• Playing Your Part Article by Gene Edward Veith

    FROM TABLETALK | October 2009

    As seen in other articles this month, the word hypocrisy derives from the Greek term for “playing a part.” The ordinary word for an actor on the stage in Greek drama was hypocrite. In the tragedies of Sophocles or the comedies of Aristophanes, the actors — the hypocrites — played their different parts by wearing masks. The moral transgression of hypocrisy also involves playing a part and wearing a mask. But there are also times when God calls us to play a part. Today’s culture is tolerant of almost every behavior, except hypocrisy. Our society has no problem with … View Resource

  • Shutting Up the Kingdom Article by Richard Ganz

    FROM TABLETALK | October 2009

    When people are asked what they think most accurately characterizes the church, a majority replies, “Hypocrisy.” This is a sad commentary on the church. However, we have in many ways earned it. While my subject is missions and hypocrisy, one thing is clear — we do not have to go to the foreign mission field to find hypocrisy. Though hypocrisy exists on the foreign mission field, it exists on the home mission field as well. The church often engages in missions by sending missionaries who cannot speak the language and who know little or nothing about the culture, traditions … View Resource

  • Whitewashed Tombs Article by Richard Phillips

    FROM TABLETALK | October 2009

    On March 10, 2008, the New York Times revealed that New York Governor Elliot Spitzer had been caught patronizing a prostitution ring. Two days later, Governor Spitzer appeared chastened before the public as he resigned from office. The story was a nationwide sensation, not because yet another political leader had fallen to a sex scandal, but because Spitzer had made his name as attorney general by prosecuting prostitution rings. It turns out that Spitzer’s great crime was not adultery but, as headline after headline read, he was a hypocrite. He had showed one face to the public — a pious … View Resource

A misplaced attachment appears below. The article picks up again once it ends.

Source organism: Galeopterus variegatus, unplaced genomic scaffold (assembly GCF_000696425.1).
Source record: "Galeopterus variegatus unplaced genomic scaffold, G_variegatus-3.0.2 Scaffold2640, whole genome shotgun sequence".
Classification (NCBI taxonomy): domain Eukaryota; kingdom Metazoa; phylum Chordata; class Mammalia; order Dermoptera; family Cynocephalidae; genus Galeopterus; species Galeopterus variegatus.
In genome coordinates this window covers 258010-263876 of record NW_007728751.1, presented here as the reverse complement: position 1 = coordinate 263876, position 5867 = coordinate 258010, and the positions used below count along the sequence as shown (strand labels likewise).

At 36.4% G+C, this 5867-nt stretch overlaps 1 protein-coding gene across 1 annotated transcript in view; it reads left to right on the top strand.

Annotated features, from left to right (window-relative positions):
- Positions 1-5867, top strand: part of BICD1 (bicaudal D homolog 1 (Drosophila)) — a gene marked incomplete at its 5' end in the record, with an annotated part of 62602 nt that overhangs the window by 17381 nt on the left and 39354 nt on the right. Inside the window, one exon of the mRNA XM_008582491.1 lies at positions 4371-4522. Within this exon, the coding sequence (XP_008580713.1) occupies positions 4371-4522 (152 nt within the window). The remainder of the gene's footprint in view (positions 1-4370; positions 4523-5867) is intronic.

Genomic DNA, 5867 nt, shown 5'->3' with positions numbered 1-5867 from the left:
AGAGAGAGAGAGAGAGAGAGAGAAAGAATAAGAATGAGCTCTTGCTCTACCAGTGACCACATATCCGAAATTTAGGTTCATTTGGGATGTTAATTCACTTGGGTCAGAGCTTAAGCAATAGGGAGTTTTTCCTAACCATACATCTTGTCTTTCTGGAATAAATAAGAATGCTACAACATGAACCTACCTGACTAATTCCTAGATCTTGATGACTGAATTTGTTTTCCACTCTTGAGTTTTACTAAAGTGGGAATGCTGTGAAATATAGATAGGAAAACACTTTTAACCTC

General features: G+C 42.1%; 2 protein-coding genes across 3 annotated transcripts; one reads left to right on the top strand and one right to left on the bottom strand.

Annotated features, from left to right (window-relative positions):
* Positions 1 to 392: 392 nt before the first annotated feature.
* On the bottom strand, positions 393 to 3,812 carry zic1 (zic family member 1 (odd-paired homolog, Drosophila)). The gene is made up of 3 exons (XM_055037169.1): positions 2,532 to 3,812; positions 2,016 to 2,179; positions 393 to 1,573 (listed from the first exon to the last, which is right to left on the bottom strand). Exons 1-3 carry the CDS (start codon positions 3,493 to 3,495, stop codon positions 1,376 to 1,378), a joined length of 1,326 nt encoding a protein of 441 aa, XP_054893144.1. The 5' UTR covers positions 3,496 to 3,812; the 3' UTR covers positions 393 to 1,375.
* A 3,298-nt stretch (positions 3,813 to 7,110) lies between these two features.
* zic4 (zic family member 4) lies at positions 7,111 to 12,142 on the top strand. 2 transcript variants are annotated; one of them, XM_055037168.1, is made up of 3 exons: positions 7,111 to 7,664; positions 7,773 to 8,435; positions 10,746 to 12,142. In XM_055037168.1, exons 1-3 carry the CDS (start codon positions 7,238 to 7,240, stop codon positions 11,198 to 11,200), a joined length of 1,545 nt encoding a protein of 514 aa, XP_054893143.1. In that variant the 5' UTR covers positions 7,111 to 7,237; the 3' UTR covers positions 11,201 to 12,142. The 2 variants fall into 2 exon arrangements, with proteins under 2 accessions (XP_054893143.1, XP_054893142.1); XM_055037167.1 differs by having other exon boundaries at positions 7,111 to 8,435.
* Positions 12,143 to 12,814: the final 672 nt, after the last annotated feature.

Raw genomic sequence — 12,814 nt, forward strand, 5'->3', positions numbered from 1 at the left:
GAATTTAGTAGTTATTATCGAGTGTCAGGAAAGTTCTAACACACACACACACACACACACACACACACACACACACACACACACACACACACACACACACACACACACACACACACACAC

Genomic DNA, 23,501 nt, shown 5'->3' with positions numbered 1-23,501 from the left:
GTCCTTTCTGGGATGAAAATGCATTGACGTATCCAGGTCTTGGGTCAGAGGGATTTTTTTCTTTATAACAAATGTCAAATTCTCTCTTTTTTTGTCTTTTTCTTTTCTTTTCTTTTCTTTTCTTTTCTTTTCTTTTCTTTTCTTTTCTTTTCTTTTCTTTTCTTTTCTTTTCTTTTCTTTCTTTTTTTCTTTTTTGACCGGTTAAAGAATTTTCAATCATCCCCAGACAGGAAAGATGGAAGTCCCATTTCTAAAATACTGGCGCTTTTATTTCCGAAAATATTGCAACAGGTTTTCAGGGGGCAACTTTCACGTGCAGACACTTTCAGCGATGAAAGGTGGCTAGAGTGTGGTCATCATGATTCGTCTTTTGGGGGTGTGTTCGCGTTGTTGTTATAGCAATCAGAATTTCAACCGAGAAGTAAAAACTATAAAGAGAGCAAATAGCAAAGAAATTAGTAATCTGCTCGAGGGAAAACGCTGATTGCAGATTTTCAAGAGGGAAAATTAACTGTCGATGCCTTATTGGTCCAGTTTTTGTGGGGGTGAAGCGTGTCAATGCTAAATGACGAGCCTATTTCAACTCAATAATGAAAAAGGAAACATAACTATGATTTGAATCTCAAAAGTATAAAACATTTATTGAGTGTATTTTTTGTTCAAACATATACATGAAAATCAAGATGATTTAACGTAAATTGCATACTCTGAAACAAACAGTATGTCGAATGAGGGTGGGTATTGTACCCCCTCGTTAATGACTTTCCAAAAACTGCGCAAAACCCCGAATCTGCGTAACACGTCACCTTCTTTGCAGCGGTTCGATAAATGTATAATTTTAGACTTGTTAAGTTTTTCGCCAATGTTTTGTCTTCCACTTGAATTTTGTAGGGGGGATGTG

• Hypocritical Hypocrisy Article by Burk Parsons

    FROM TABLETALK | October 2009

    I just began reading a book by a well-known pastor who, in the opening pages, referred to himself as a “professional hypocrite.” Being a pastor, he is all too familiar with the hypocrite label that is so often leveled at pastors. On the surface it certainly seems appropriate for all pastors, and for that matter all Christians to admit that we are hypocrites. However, if we really understand what it means to be a hypocrite, then we should do everything necessary to avoid being labeled as such. We must be careful not to become hypocritical in acting as if being … View Resource

  • A Just War Article by Joel Beeke

    FROM TABLETALK | October 2008 | Matthew 23

    Throughout His public ministry, Jesus spoke out against the scribes and the Pharisees. Christ sums up His case against them in Matthew 23 as He teaches multitudes and His disciples at the temple on the Tuesday of Passion Week. Christ begins with an important disclaimer. When the scribes and Pharisees “sit in Moses’ seat,” propounding what is taught in God’s Word as delivered by Moses, they are to be obeyed. Jesus’ quarrel is not with Scripture or with the things commanded in the law of God. He affirms what Paul later says: “The law is holy, and the commandment … View Resource

  • Feeling Good about Ourselves Article by Gene Edward Veith

    FROM TABLETALK | January 2007

    We tend to underestimate the magnitude of sin, in particular, our own sin. And our failure to confront our sinfulness in an honest way — our tendency rather to revel in how good we are — can have devastating consequences in our relationships with others. Notice what is happening when two people — in a marriage, in an organization, in a church — have a conflict with each other. “I’m right.” “No, I’m right.” That pretty well sums up most of our arguments. Implicit is the claim, “I’m good.” “No, I’m good.”  The passions in … View Resource